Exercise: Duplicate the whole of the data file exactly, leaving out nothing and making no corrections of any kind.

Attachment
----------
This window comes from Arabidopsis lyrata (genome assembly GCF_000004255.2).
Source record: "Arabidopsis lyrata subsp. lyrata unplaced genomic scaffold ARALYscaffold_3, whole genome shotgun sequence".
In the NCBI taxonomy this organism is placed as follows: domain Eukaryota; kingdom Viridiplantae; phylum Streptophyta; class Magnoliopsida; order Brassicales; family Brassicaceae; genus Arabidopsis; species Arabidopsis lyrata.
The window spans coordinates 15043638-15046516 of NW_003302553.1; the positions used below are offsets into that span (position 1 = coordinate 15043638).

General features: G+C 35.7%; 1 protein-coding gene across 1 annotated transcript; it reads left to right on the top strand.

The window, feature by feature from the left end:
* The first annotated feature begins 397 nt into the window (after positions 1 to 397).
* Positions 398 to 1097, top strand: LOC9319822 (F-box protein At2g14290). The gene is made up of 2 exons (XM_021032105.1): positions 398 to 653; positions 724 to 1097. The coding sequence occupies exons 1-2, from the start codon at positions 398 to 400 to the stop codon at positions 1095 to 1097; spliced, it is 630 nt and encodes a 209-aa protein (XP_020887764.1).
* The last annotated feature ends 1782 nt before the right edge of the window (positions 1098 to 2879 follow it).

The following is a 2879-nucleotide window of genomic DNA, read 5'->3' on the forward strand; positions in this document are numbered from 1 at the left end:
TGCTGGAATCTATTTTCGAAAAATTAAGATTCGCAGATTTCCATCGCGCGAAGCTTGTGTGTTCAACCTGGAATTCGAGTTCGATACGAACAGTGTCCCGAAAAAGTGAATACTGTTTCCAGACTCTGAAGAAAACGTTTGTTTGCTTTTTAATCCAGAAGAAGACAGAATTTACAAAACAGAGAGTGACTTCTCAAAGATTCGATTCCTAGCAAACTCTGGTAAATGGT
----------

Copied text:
This window comes from Arabidopsis lyrata (genome assembly GCF_000004255.2).
Source record: "Arabidopsis lyrata subsp. lyrata unplaced genomic scaffold ARALYscaffold_3, whole genome shotgun sequence".
In the NCBI taxonomy this organism is placed as follows: domain Eukaryota; kingdom Viridiplantae; phylum Streptophyta; class Magnoliopsida; order Brassicales; family Brassicaceae; genus Arabidopsis; species Arabidopsis lyrata.
The window spans coordinates 15043638-15046516 of NW_003302553.1; the positions used below are offsets into that span (position 1 = coordinate 15043638).

General features: G+C 35.7%; 1 protein-coding gene across 1 annotated transcript; it reads left to right on the top strand.

The window, feature by feature from the left end:
* The first annotated feature begins 397 nt into the window (after positions 1 to 397).
* Positions 398 to 1097, top strand: LOC9319822 (F-box protein At2g14290). The gene is made up of 2 exons (XM_021032105.1): positions 398 to 653; positions 724 to 1097. The coding sequence occupies exons 1-2, from the start codon at positions 398 to 400 to the stop codon at positions 1095 to 1097; spliced, it is 630 nt and encodes a 209-aa protein (XP_020887764.1).
* The last annotated feature ends 1782 nt before the right edge of the window (positions 1098 to 2879 follow it).

The following is a 2879-nucleotide window of genomic DNA, read 5'->3' on the forward strand; positions in this document are numbered from 1 at the left end:
TGCTGGAATCTATTTTCGAAAAATTAAGATTCGCAGATTTCCATCGCGCGAAGCTTGTGTGTTCAACCTGGAATTCGAGTTCGATACGAACAGTGTCCCGAAAAAGTGAATACTGTTTCCAGACTCTGAAGAAAACGTTTGTTTGCTTTTTAATCCAGAAGAAGACAGAATTTACAAAACAGAGAGTGACTTCTCAAAGATTCGATTCCTAGCAAACTCTGGTAAATGGT